“During the times when we really needed the money, the banks turned us down. So to grow, I’d identify equipment I needed, save and then buy it with cash. This helped with the business’s gearing, and as we built savings and equity, we became more appealing to the banks.”
Be prepared to take home a meagre salary for the benefit of the business and re-invest everything you’ve got into the business. “In corporate, I was used to having money and buying whatever I wanted, but I knew the business’s priority would have to be profit, not my own personal gain. Strategy and discipline were needed.”
Biting Off the Right Size
Mashisane has grown from a small print business to a R44 million company by pushing out of comfort zones. “I’m always looking to see how I can improve and expand Nyalu’s service offerings, never getting comfortable. In the early days I learnt when to say no to business. If a client needed a project completed in unrealistic time, I’d say no knowing it would preserve the reputation of the business. Clients would be upset, but they’d come back after being burnt elsewhere, knowing we deliver on our promises. Similarly, I formed a consortium of other same-sized businesses to share large projects.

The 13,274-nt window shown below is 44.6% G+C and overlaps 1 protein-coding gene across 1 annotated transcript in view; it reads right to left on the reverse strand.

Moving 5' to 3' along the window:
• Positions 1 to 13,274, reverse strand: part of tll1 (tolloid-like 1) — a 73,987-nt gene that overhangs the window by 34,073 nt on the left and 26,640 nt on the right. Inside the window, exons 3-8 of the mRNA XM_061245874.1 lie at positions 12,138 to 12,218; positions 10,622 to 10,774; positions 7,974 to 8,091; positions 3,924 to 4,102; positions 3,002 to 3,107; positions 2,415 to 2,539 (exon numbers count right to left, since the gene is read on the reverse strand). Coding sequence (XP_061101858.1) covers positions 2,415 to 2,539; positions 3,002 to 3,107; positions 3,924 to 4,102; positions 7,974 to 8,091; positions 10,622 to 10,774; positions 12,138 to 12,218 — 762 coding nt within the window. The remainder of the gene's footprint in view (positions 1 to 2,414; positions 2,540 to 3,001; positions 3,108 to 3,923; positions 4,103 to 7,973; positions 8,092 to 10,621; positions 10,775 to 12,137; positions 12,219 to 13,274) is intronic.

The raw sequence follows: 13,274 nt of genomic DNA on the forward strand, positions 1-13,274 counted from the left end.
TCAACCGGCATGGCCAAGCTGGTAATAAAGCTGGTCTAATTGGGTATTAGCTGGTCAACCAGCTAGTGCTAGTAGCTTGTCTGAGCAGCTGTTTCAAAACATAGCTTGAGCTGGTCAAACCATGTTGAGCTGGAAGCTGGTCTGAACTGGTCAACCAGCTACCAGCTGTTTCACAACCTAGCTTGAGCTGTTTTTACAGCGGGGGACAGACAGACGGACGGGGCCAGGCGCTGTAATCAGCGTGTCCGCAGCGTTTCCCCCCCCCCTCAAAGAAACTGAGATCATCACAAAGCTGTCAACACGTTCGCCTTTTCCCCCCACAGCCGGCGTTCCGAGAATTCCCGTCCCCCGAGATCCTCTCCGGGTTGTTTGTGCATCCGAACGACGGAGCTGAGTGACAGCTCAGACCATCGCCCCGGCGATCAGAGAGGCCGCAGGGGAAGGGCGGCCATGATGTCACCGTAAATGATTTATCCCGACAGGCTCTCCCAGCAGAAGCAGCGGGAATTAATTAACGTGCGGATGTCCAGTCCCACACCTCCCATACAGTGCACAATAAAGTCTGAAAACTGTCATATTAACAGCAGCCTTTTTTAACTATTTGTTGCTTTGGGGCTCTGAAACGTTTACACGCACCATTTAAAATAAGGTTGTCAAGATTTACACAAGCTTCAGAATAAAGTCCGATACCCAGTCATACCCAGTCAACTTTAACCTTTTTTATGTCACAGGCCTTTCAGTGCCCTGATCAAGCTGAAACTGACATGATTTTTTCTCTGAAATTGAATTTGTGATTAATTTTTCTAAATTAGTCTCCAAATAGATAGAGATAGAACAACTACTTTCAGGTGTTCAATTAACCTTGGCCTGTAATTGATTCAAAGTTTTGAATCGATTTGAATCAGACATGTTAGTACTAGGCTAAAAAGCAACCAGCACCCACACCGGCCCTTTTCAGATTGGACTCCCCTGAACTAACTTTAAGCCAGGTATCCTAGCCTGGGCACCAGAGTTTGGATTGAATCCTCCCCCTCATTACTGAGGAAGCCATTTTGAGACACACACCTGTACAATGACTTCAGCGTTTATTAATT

Business isn’t always about competition, especially when growing.
“I developed partnerships with similar businesses to mine so that when a project came along that was too big for me to handle alone, I’d share it. That way quality was maintained and we all benefited from the business,” says Mashisane.
After working his way through the ranks of the print industry since 1999, Mashisane also knows the realistic capacity of his staff and equipment.
“On paper, a machine will produce say, 7 000 T-shirts in eight hours, but you have to know the ideal versus the reality – which is load time, human performance, etc. Without that you’ll over-commit, fail to deliver and compromise your business.”
Keeping Afloat In the Wait for Payment
One of the major difficulties of Mashisane’s industry is late payment, making cash flow challenging and potentially crippling growth.
“It’s a priority of this company to save as much profit as possible, and we focus on fostering a good relationship with the bank. Because of savings and an overdraft facility we can withstand quiet months and late payments. Some months there’s millions in outstanding payments but, because of our cushion we can continue to operate and grow until the clients’ 30, 60 or 90 days are up.”
“It was hard for me as a young business receiving calls from suppliers and banks because I owed them money, but I’ve learnt you have to treat clients like the bank treats you: Always remind clients of outstanding payments.
“I’ve got a team dedicated to following up on payments now. They send statements and invoices, and follow up regularly, asking, ‘Are we still on track for the 30th payment?’ Every client knows what they must pay and by when because we actively remind them.”